Friday, October 28, 2011, 08:24 pm
Microsoft reportedly blocked data center guru's move to AppleMicrosoft allegedly blocked its former data center manager from joining Apple after reportedly being hired by the company in April to oversee iCloud operations.
In a report released on Friday, sources close to the situation revealed that Microsoft CEO Steve Ballmer allegedly threatened legal action against Apple if the company went through with the reported hiring away of data center chief Kevin Timmons, according to Business Insider.
Timmons was unhappy working in Redmond and wanted badly to return to California, reportedly asking Apple for a job by offering a plan to lower the operating cost of its existing data centers. He was asked to stay by his bosses and co-workers at Microsoft, but "had an attitude" when Ballmer finally talked with him about the situation, said a Business Insider source.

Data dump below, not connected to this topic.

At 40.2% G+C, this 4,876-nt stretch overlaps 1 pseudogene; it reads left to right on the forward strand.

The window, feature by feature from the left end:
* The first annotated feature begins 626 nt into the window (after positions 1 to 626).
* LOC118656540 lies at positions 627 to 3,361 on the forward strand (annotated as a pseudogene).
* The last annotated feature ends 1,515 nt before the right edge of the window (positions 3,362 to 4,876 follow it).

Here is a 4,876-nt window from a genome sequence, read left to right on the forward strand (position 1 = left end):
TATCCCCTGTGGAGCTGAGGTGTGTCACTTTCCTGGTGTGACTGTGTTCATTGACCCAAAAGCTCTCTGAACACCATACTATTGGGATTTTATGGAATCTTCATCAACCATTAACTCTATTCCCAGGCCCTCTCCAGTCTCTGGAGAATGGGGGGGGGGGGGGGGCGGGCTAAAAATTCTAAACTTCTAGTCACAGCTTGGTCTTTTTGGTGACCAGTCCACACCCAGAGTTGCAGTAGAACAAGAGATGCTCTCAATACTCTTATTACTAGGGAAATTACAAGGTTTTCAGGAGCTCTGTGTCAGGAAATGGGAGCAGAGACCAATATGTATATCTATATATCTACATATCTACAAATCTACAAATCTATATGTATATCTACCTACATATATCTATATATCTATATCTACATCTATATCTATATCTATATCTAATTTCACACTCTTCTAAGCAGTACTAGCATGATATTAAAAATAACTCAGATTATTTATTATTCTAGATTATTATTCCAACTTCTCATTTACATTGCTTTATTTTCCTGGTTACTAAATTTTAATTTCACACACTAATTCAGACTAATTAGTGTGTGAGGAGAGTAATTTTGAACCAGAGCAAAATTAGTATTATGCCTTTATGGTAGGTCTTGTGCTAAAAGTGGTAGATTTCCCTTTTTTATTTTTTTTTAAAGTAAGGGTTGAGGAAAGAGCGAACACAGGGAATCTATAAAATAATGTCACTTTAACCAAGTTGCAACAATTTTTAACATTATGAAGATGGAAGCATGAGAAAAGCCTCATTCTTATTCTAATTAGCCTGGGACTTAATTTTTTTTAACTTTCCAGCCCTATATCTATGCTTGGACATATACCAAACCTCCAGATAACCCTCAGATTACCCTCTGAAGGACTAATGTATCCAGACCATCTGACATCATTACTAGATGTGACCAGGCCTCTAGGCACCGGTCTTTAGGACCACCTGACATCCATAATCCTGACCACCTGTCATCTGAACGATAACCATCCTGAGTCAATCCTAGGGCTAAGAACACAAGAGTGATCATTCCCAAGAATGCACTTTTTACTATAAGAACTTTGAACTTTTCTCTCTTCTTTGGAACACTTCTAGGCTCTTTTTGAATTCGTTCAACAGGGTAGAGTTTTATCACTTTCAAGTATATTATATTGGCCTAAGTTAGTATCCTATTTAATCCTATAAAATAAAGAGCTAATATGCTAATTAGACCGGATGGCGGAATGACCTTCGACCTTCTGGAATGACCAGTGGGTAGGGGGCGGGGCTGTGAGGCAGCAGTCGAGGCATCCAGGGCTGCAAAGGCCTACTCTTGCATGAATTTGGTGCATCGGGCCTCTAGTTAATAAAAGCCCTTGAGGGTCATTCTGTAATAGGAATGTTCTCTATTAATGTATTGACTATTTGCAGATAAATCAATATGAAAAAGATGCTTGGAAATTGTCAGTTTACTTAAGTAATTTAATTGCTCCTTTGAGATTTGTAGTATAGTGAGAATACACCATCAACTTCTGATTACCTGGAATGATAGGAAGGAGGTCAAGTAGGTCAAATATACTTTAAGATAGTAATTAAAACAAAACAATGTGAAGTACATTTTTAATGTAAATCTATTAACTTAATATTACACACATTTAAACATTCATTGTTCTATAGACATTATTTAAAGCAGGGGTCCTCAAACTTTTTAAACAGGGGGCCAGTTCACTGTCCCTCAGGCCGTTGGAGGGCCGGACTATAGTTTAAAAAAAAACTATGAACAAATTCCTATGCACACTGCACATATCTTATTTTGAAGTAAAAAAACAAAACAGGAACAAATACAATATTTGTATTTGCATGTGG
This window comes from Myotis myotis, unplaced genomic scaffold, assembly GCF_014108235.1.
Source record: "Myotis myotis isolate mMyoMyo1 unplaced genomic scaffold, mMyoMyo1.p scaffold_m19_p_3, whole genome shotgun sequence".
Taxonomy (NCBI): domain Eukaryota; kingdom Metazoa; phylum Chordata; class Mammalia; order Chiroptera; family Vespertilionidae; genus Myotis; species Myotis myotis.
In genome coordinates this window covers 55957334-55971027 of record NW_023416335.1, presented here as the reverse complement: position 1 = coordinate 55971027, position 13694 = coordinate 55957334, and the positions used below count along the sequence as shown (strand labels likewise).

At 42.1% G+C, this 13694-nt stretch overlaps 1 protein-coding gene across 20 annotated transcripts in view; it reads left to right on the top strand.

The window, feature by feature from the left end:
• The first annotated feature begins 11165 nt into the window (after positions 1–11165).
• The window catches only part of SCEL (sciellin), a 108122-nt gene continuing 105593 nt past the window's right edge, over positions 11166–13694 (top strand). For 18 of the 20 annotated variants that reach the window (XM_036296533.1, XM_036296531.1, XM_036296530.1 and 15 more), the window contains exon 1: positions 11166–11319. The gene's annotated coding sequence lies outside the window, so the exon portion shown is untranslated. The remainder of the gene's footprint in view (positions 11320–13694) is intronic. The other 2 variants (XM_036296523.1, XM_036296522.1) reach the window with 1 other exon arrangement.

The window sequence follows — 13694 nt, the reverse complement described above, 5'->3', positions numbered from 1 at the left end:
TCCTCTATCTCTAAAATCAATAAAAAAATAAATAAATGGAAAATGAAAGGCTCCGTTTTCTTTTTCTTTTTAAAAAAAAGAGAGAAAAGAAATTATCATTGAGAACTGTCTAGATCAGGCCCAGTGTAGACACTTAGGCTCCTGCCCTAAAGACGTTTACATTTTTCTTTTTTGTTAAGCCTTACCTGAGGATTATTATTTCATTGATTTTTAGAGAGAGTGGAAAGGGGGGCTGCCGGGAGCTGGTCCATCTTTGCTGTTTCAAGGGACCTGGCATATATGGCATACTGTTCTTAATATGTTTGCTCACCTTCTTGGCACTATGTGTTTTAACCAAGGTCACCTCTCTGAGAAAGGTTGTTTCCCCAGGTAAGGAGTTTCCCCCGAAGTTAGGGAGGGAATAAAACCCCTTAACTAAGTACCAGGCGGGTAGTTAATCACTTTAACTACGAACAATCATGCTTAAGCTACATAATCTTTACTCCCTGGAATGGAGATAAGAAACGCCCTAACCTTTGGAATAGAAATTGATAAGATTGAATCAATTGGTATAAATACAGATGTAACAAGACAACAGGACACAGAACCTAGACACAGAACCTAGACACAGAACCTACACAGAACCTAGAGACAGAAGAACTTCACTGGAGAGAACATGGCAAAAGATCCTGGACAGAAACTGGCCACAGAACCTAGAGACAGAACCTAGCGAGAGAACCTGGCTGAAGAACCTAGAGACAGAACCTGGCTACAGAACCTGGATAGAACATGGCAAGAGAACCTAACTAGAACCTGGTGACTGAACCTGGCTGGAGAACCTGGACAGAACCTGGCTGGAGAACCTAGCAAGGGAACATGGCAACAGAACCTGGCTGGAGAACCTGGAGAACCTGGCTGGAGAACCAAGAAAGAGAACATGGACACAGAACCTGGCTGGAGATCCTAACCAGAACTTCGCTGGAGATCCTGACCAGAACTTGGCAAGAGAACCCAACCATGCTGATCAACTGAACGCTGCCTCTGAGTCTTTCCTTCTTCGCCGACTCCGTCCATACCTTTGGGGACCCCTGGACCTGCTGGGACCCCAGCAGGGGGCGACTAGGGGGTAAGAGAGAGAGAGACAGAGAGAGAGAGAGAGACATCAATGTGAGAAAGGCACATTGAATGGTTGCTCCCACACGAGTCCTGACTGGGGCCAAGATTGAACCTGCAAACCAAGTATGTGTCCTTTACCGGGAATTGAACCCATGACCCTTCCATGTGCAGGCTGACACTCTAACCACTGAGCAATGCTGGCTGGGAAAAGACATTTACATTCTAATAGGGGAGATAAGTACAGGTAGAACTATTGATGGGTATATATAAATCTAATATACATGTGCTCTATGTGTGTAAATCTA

Although Apple liked the pitch and agreed to hire the data guru, a rumored call from Ballmer threatening legal action ended Timmons' would-be deal.
It was reported earlier this year that Timmons had been hired by Apple in April and was thought to have been tapped to oversee Apple's iCloud at the company's North Carolina data center. But when the service rolled out on Oct. 12 there was no sign that Timmons had worked on the project. Five days later it was revealed that Timmons took a job as the new CTO of CyrusOne, an enterprise data center solutions provider owned by Cincinnati Bell.
Meanwhile, Apple appears to have hired hired Scott Noteboom, Yahoo's former vice president of data center engineering. According to his LinkedIn profile, Noteboom has been listed as a "Distinguished Gentleman" at Apple as of October.
On Topic: General
- Google engineers talk fragmentation, how to make Android work for emerging markets
- Editorial: Apple's billions are building an empire for the future
- Review: AL13 raises the bar for iPhone bumper design
- Song skipping feature in Apple's 'iRadio' reportedly holding up Sony deal
- Music service's structure, plus Apple's culture, holding up 'iRadio' service